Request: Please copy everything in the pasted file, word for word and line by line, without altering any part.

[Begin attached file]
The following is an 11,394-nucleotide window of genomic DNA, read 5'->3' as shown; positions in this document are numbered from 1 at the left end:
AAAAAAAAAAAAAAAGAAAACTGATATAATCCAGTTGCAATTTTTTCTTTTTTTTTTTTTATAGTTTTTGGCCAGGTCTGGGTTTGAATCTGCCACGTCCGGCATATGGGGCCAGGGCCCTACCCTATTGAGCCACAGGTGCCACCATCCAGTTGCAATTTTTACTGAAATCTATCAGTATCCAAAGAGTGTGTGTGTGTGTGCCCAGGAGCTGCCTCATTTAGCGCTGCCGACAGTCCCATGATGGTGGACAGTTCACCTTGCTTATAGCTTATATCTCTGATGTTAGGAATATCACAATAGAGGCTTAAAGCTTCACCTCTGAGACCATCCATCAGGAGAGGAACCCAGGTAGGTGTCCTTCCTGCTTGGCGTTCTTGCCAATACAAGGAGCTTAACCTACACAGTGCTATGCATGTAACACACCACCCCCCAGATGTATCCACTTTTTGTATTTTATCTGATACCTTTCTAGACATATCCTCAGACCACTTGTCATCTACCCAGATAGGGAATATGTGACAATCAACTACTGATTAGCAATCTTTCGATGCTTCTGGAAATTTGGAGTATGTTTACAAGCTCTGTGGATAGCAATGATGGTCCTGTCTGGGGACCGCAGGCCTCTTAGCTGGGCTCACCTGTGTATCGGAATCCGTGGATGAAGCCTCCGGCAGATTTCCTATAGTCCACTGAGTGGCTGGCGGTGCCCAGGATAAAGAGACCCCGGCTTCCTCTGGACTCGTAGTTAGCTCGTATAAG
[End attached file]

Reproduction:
The following is an 11,394-nucleotide window of genomic DNA, read 5'->3' as shown; positions in this document are numbered from 1 at the left end:
AAAAAAAAAAAAAAAGAAAACTGATATAATCCAGTTGCAATTTTTTCTTTTTTTTTTTTTATAGTTTTTGGCCAGGTCTGGGTTTGAATCTGCCACGTCCGGCATATGGGGCCAGGGCCCTACCCTATTGAGCCACAGGTGCCACCATCCAGTTGCAATTTTTACTGAAATCTATCAGTATCCAAAGAGTGTGTGTGTGTGTGCCCAGGAGCTGCCTCATTTAGCGCTGCCGACAGTCCCATGATGGTGGACAGTTCACCTTGCTTATAGCTTATATCTCTGATGTTAGGAATATCACAATAGAGGCTTAAAGCTTCACCTCTGAGACCATCCATCAGGAGAGGAACCCAGGTAGGTGTCCTTCCTGCTTGGCGTTCTTGCCAATACAAGGAGCTTAACCTACACAGTGCTATGCATGTAACACACCACCCCCCAGATGTATCCACTTTTTGTATTTTATCTGATACCTTTCTAGACATATCCTCAGACCACTTGTCATCTACCCAGATAGGGAATATGTGACAATCAACTACTGATTAGCAATCTTTCGATGCTTCTGGAAATTTGGAGTATGTTTACAAGCTCTGTGGATAGCAATGATGGTCCTGTCTGGGGACCGCAGGCCTCTTAGCTGGGCTCACCTGTGTATCGGAATCCGTGGATGAAGCCTCCGGCAGATTTCCTATAGTCCACTGAGTGGCTGGCGGTGCCCAGGATAAAGAGACCCCGGCTTCCTCTGGACTCGTAGTTAGCTCGTATAAG